Sunday, January 10, 2016

Belated Happy Birthday, Madness!

Mal's birthday story

"You know, Nurse Ratchet, some quality reading material could make both of our lives better."

Rose swam back to consciousness slowly, confused by a man's voice. It was Major Lorne or Colonel Marshall. Where was she? What was going on? Then her surroundings came into focus - white ceiling, machines beeping, gray curtains. She was in the infirmary. Dr. Frasier stood over her. 

"How are you feeling, sergeant?"

There it was, the inevitable penlight in the eyes. Rose frowned and squinted. "Like I was at the bottom of an Unas dog-pile, ma'am."

Dr. Frasier smiled. "Glad you have a sense of humor, sergeant."

It was Major Carter who said, "When you're feeling better, Sergeant Edwards, I think Dr. Jackson wants a detailed report from you about the recreation habits of juvenile Unas."

Dr. Frasier turned. "Major?"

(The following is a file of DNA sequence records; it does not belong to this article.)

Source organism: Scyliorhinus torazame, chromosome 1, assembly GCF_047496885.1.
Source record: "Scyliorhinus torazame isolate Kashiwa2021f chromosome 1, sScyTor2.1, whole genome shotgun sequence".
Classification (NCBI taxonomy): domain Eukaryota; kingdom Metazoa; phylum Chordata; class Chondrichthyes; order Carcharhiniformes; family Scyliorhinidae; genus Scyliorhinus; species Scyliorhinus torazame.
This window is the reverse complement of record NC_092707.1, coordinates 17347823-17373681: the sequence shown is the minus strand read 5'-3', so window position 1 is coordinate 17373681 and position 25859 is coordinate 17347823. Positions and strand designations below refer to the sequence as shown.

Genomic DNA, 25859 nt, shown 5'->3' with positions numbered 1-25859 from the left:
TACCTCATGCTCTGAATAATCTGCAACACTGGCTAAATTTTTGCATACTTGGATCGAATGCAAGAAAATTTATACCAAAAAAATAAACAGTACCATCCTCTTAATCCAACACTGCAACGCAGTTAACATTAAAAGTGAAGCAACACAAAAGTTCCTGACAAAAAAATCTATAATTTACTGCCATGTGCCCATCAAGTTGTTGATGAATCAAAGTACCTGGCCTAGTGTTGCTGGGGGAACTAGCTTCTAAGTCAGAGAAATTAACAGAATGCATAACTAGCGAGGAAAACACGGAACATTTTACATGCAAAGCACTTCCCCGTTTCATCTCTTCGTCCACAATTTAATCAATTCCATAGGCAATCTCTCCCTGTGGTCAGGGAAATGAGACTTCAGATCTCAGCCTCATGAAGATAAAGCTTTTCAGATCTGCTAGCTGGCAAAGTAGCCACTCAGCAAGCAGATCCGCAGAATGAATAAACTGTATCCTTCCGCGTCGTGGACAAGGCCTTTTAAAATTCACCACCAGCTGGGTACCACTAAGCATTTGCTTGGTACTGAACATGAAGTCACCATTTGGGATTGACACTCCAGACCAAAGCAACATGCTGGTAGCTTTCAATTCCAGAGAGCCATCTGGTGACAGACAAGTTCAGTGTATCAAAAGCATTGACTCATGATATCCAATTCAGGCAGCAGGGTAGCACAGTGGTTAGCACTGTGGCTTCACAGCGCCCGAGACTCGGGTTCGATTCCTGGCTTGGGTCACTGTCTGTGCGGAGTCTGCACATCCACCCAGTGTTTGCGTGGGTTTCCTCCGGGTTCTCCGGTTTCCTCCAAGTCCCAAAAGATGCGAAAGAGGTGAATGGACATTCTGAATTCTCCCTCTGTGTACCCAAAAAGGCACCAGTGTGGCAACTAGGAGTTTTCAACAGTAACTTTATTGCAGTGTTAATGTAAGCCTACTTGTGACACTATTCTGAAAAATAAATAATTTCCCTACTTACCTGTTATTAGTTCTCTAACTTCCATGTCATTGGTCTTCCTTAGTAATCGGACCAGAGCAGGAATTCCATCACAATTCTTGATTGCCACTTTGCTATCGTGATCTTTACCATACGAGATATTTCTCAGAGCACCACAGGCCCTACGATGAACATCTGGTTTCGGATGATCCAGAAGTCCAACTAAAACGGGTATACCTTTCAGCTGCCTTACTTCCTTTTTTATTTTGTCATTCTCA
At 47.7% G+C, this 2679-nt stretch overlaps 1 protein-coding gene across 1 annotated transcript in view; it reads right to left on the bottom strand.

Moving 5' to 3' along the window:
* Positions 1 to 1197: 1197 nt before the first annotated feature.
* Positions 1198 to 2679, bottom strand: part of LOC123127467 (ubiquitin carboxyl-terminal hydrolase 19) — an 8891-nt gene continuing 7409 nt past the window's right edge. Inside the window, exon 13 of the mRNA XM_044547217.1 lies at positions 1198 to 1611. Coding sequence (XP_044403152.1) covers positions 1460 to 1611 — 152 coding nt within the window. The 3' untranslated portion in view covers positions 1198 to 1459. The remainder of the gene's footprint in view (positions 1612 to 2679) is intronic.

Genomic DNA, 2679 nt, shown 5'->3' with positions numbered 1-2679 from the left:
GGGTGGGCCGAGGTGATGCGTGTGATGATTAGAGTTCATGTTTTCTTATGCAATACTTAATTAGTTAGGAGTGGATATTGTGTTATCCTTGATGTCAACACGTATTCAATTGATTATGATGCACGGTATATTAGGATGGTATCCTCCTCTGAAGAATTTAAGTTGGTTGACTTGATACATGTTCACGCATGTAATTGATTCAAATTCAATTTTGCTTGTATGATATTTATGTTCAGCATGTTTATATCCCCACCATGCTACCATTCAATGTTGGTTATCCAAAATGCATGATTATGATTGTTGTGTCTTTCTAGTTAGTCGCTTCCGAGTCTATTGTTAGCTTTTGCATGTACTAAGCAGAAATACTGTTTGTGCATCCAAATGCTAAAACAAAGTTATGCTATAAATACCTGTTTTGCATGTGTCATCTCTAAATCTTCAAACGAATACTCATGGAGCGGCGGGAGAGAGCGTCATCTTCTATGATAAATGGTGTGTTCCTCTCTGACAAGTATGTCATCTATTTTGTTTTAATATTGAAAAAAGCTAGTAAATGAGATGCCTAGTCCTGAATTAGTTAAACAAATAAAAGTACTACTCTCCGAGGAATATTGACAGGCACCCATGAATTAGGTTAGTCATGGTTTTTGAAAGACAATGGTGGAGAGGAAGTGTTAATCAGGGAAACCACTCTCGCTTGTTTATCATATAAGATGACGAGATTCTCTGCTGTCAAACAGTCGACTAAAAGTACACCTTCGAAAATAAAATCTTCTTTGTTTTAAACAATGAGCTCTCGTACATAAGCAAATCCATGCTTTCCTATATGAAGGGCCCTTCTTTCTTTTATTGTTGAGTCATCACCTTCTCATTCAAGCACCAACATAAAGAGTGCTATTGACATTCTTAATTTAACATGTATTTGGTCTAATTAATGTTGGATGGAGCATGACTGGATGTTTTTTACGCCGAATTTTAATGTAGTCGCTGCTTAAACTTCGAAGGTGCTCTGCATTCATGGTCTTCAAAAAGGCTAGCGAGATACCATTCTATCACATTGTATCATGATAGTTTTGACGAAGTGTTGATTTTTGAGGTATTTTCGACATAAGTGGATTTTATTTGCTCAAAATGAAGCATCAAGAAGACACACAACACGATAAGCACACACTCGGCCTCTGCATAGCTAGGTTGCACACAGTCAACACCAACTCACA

"Sergeant Edwards was stationed at the naquadah mine worked by the Unas and overseen by SG-11," Carter said. "Apparently the Unas are now comfortable enough with a human presence to allow us to interact with their children."

Dr. Frasier blinked. "Oh. So when you said --"

"Juvenile Unas are bigger than a fully-grown adult human," Rose said, "and Major Lorne apparently played football at the Air Force Academy."

From the other side of the privacy curtain, a man said, "Carter, do you have any comics?"

Carter's face lit up before she smoothed her expression into one of patient exasperation. "I'll be with you in one moment, sir."

Oh. Colonel O'Neill was in the other bed. Had SG-1 been off-world? Nothing too terrible could have happened if Dr. Jackson was still alive. "I'm fine," Rose said, "if you need to see to Colonel O'Neill --"

"He's fine," Dr. Frasier said calmly. "Dr. Jackson brought him plenty of reading material."